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Montevideo, December 2nd 2020 - 06:49 UTC

 

 

Falkland Islands celebrate becoming mine-free after almost 40 years

Saturday, November 14th 2020 - 20:44 UTC
Full article 39 comments
‘Reclaim the Beach’, hundreds of residents flocked to Gypsy Cove and Yorke Bay (Pic FIG) ‘Reclaim the Beach’, hundreds of residents flocked to Gypsy Cove and Yorke Bay (Pic FIG)
Luke Thomas (3) was invited to press the button on the final detonation (Pic G. Marot) Luke Thomas (3) was invited to press the button on the final detonation (Pic G. Marot)
Speaking of the celebrations, MLA Leona Roberts stated, “to say I am delighted that we can once again roam wherever we wish is a complete understatement”  (Pic FIG) Speaking of the celebrations, MLA Leona Roberts stated, “to say I am delighted that we can once again roam wherever we wish is a complete understatement” (Pic FIG)

Today 14 November 2020. the Falkland Islands have been officially declared mine-free, almost 40 years after the end of the Falkland Islands war. The minefield danger signs and fences that were once the hallmark of the invasion have all finally been removed, and the community is again free to enjoy some of the Islands’ most beautiful areas which have been off-limits since 1982.

During a celebration named ‘Reclaim the Beach’, hundreds of residents flocked to Gypsy Cove and Yorke Bay, the final two beaches to be cleared using armoured excavators with sifting buckets and a screening machine, due to the depth at which the mines had become covered by sand. Speeches were given by Deputy Governor Alex Mitham, MLA Leona Roberts and Guy Marot from the Falkland Islands Demining Programme.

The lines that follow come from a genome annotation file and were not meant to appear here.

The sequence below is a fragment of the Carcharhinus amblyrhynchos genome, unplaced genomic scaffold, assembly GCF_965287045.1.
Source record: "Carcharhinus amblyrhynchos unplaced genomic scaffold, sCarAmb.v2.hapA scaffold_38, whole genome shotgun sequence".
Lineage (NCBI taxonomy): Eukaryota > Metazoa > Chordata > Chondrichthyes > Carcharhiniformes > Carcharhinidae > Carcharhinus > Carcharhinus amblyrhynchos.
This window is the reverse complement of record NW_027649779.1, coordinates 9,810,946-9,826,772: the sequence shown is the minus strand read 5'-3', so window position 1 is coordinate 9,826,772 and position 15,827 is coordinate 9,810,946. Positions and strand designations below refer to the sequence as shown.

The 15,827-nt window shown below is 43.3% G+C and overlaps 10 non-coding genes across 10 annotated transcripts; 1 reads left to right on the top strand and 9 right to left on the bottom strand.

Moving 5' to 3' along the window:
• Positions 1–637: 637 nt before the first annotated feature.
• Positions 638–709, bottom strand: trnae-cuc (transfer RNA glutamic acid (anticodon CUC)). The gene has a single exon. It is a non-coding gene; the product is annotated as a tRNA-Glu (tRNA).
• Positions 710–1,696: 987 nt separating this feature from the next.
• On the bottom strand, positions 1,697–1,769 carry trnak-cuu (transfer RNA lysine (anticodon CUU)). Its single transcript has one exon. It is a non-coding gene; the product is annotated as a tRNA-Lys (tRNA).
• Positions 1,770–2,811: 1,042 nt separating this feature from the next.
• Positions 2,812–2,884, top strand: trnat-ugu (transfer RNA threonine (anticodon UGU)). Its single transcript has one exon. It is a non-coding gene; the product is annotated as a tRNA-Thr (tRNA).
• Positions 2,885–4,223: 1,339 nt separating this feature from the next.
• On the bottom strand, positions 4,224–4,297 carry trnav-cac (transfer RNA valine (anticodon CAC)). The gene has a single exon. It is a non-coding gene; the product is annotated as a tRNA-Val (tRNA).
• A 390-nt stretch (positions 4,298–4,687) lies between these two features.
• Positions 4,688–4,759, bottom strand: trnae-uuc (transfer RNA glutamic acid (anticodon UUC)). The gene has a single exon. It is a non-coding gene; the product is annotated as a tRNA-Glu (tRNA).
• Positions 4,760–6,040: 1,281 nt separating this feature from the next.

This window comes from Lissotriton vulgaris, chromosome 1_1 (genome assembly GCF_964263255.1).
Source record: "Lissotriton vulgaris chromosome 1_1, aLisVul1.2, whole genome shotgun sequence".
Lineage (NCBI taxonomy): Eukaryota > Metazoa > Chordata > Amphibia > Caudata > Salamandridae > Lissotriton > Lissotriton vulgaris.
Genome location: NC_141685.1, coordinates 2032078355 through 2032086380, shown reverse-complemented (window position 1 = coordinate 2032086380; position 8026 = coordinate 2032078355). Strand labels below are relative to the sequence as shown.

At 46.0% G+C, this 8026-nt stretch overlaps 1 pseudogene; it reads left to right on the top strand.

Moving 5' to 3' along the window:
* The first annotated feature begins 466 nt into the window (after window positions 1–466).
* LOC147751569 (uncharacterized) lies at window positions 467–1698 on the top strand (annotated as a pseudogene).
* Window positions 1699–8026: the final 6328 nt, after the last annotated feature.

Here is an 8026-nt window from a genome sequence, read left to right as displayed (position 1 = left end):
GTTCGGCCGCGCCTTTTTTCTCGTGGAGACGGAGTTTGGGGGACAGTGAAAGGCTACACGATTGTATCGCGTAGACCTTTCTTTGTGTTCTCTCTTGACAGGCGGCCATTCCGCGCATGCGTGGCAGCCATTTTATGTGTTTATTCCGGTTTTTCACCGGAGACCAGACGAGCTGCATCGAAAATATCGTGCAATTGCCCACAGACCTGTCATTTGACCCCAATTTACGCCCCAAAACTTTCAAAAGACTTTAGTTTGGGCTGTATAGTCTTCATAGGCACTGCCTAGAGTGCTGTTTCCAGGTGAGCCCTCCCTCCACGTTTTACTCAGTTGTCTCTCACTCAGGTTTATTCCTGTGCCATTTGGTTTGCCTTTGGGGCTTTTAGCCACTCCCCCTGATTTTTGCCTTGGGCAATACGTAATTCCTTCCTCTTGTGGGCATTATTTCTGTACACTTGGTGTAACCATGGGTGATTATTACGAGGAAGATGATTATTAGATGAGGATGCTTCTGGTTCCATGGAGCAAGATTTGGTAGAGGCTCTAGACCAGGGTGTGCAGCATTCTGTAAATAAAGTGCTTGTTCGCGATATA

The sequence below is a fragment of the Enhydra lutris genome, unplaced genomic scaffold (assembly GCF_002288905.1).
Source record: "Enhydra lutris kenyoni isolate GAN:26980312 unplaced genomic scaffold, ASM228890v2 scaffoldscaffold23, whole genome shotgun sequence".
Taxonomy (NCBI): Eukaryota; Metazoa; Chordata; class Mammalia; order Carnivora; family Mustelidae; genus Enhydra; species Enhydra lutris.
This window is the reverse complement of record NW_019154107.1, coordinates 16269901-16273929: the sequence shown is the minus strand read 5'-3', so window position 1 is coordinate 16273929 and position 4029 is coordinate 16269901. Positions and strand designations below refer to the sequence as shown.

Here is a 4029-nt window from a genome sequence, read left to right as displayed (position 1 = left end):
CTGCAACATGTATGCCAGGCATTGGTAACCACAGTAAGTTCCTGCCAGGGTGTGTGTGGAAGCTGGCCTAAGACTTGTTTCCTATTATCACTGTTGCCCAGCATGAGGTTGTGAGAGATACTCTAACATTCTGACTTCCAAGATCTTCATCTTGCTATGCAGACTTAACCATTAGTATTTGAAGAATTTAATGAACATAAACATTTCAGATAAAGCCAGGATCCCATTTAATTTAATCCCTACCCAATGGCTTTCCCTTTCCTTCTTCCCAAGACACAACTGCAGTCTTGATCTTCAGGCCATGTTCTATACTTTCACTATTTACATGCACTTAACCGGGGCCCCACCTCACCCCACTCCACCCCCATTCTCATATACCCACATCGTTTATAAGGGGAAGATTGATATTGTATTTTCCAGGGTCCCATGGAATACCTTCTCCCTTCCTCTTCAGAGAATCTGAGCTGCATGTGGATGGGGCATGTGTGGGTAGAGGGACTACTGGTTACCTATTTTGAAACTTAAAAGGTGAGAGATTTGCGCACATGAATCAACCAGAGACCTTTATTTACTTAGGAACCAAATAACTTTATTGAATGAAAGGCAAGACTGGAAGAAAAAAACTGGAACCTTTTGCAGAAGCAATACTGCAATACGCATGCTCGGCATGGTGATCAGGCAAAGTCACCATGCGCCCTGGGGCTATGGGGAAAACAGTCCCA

Following this, Luke Thomas (3) was invited to press the button on the final detonation and Julia Knipe (3) was able to open the final fence to allow the public on to the beaches. Both youngsters, who were ably assisted by their parents, were thrilled to take such active roles in this historic event and won the chance to participate via a local charitable raffle.

Speaking of the celebrations, MLA Leona Roberts, said: “It’s hard to put into words what this milestone means to so many people. The Falkland Islands are known for our amazing physical landscape – for our endless horizons, our outdoor spaces and unique scenery – but since 1982 that landscape has been scarred by the terrible legacy of war. We have had to teach our children about the dangers of minefields and have hoped but not quite dared to dream of the day when we would become mine-free. To say that I am delighted that we can once again roam wherever we wish is a complete understatement.

There are so many people to thank and I cannot begin to express the full extent of my gratitude, but I would like to recognise the tireless efforts of the UK Government, the Foreign, Commonwealth and Development Office, Fenix Insight and SafeLane Global. Also, on behalf of our community and the generations to come – thank you to everyone involved in this incredible achievement and for finally giving us back our home.”